Baez, Benjamin. (2000). Race-related service and faculty of color: Conceptualizing critical agency in academe. Higher Education, 39(3): pp. 363-391.

Danowitz Sagaria, Mary Ann, & Agans, Lyndsay (2007). Frames, changes, challenges, and strategies. In Mary Ann Danowitz Sagaria (ed.) Women, Universities and Change. Gender Equality in the European Union and the United States (pp. 215-222). New York: Palgrave.

Husu, Liisa. (May, 2014). Interrogating gender paradoxes in academia: Nordic and European perspectives. Conference on Gender Equity in Higher Education. Lund University.

Park, Shelley M. (1996). Research, teaching, and service: Why shouldn't women's work count? The Journal of Higher Education, 67(1): pp. 46-84.

UNESCO. (2012). World atlas of gender equality in education. United Nations Educational, Scientific and Cultural Organization. Paris, France.

Sunday, May 4, 2014

The Benefits and Challenges of Conducting Higher Education Research in Other National Contexts

Part of the Division J Post-Conference Download series

by Laura Perna, past AERA Division J Vice President and Professor, University of Pennsylvania Graduate School of Education

How have you translated, extended, or challenged local issues to the global in your research?  This was the guiding question posed to panelists participating in one of the Division J Vice Presidential sessions at the April 2014 AERA annual meeting.  Entitled, “Theories and Methods for Understanding Higher Education in a Globalizing World,” the session was convened by Jenny Lee and Amy Metcalfe. Other members of the panel were Vanessa Andreotti, Simon Marginson, and Kristen Renn.  Division J Vice President Adrianna Kezar moderated the session and Bryan Gopaul chaired.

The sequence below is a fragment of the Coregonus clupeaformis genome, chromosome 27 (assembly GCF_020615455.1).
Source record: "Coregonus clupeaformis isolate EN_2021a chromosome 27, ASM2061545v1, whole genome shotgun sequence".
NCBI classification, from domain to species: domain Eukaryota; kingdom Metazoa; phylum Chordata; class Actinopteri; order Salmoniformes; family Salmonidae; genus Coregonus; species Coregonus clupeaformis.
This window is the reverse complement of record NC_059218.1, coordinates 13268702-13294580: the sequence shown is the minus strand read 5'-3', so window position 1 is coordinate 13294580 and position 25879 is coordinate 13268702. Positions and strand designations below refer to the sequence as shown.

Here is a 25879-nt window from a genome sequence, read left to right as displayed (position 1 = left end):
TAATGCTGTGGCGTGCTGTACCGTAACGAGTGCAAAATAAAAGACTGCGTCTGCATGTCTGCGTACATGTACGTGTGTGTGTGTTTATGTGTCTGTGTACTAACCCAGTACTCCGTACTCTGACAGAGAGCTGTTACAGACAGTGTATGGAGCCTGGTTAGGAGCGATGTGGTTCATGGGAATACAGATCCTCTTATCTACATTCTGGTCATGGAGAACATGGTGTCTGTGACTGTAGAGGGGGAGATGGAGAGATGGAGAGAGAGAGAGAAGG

This session provided a wonderful opportunity to reflect with other session attendees about the benefits and challenges of conducting higher education research in other national contexts. In short – although not without difficulties – there are also numerous joys and benefits.  I have not only been privileged to travel to faraway lands, try new foods, meet new people, and learn about different traditions and cultures, I have also gained invaluable insights that enhance my understanding of fundamental issues facing higher education in the United States and around the world.